every other part of life in marriage. It is not two different
lives we are called to live – a Christian life and a
married life – but, rather, the life of a distinctively
Christian marriage.

Here is Tertullian’s justly famous encomium to Christian
marriage written in c. A.D. 207 [Ad Uxorem, viii, ANF, iv,
48].

“Where can we find the words fully to describe the happiness
of the marriage that the church cements, the Eucharist
confirms, and the benediction signifies and seals; of which
angels carry back the news to heaven, which the Father
considers ratified? Even on earth children do not rightly and
lawfully marry without their fathers’ consent. What kind
of yoke is that of two believers, who partake of one hope, one
desire, one discipline, one and the same service? Both are
brethren, both fellow-servants, no difference of spirit or of
flesh; indeed, truly they are “two in one flesh.” Where the
flesh is one, one is the spirit too. Together they pray,
together prostrate themselves, together perform their fasts,
mutually teaching, mutually exhorting, mutually sustaining.
Equally they are found in the Church of God, equally at the
banquet of God, equally in straits, in persecutions, in
refreshments. Neither hides anything from the other, neither
shuns the other, neither is troublesome to the other. The sick
are visited, the indigent relieved with freedom. Alms are given
without danger of anger, sacrifices attended without scruple,
daily diligence is discharged without impediment. There is no
stealthy signing, no trembling greeting, no mute benediction.
Psalms and hymns echo between the two and they challenge each
other as to whom will chant better to the Lord. Such things,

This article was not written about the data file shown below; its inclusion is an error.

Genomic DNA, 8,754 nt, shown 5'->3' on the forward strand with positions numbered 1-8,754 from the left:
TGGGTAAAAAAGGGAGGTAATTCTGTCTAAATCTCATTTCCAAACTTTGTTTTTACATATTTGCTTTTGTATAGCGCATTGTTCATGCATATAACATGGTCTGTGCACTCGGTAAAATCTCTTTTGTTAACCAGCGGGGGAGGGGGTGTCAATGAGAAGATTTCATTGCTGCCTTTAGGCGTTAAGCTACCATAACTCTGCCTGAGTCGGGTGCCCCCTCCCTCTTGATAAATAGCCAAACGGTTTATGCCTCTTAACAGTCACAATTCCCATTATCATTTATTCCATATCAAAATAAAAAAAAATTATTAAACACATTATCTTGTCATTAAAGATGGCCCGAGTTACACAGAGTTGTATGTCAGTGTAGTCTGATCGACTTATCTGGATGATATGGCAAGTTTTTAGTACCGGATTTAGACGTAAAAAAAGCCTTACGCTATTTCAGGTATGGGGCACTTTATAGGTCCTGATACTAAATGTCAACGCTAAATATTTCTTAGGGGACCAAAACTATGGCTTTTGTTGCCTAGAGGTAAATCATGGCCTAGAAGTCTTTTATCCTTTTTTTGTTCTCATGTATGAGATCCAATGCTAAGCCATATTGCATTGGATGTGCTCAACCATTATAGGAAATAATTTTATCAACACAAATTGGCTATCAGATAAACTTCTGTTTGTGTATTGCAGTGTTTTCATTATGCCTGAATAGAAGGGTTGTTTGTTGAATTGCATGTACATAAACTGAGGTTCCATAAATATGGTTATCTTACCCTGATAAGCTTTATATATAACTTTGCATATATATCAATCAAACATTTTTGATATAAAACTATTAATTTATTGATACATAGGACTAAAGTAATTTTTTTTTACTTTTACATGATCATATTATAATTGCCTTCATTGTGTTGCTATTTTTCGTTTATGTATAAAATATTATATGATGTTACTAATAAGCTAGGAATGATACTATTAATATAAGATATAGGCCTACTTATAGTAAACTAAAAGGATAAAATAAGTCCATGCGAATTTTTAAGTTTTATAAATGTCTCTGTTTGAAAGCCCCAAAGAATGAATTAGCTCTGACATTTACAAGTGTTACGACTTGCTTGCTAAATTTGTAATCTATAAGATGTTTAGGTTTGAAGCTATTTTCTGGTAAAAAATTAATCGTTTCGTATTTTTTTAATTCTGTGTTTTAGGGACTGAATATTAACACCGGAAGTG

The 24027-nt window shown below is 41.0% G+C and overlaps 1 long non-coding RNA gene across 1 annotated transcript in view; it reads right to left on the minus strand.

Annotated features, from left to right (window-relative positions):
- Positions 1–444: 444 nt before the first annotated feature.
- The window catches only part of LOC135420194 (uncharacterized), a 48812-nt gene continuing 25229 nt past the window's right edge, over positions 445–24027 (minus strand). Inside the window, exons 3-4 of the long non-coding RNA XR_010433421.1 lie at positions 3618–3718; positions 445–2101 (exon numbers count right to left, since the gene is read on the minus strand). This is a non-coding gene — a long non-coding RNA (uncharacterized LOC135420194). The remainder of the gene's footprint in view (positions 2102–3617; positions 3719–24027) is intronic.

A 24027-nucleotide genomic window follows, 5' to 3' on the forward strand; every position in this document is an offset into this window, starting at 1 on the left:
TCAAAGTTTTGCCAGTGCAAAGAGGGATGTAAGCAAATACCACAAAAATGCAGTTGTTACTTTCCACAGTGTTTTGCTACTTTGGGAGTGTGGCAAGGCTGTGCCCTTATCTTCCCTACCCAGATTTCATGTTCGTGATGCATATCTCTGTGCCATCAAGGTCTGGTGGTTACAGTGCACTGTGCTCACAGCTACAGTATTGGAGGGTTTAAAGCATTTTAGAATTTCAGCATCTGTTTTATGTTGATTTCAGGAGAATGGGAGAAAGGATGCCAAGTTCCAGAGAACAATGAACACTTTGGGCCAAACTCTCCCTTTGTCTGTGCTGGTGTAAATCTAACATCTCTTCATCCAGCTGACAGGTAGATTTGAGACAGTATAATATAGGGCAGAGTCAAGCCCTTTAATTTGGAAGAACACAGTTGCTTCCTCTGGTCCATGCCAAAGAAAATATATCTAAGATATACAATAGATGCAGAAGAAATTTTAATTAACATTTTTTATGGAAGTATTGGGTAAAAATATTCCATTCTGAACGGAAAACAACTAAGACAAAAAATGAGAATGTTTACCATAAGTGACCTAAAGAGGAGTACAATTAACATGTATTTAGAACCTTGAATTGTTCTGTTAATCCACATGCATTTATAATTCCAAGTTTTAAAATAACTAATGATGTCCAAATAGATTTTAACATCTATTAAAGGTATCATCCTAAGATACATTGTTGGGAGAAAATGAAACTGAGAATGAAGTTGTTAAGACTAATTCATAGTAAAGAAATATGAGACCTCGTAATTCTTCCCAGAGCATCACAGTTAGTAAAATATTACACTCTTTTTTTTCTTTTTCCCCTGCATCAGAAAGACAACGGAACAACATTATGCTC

when Christ sees and hears, he rejoices. To these he sends his
own peace. Where two are, there he is. Where he is the Evil One
is not.”

I’ve noticed often, in my conversations with wives and
husbands, and in observing my own life, that we can be much more
distressed about our marriages not being all that they ought to
be from time to time than we are about our Christian lives not
being all that they ought to be. We can be bothered much more
that our husband or wife is not that he or she should be than
that we ourselves are not all that we ought to be to the Lord
Christ. It is well for us to remember that marriage is for the
married the Christian life in concentration, the very place where
we serve and honor the Lord, where we are to wait upon him, trust
him, submit to him, and honor him. Keeping that in mind will do
much for our perspective on our marriage and, in particular, will
keep our frustrations in perspective. There are frustrations
everywhere in the Christian life and a true Christian deals with
them in faith, hope, and love.

But, remember this. Paul, in his striking remarks in 1 Cor. 7
assures all Christian husbands and wives that God will never
begrudge the attention, the affection, the interest, and the
desire to please which you lavish on your wife or your husband.
He is happy to share your heart with him or her. Indeed, he
delights in the love of husband and wife so much that he
considers himself to be loved in that love you give one another,
just as he considers all the love of the brethren love for
himself as well, but, in marriage, in that closest of all
brotherhoods, still more.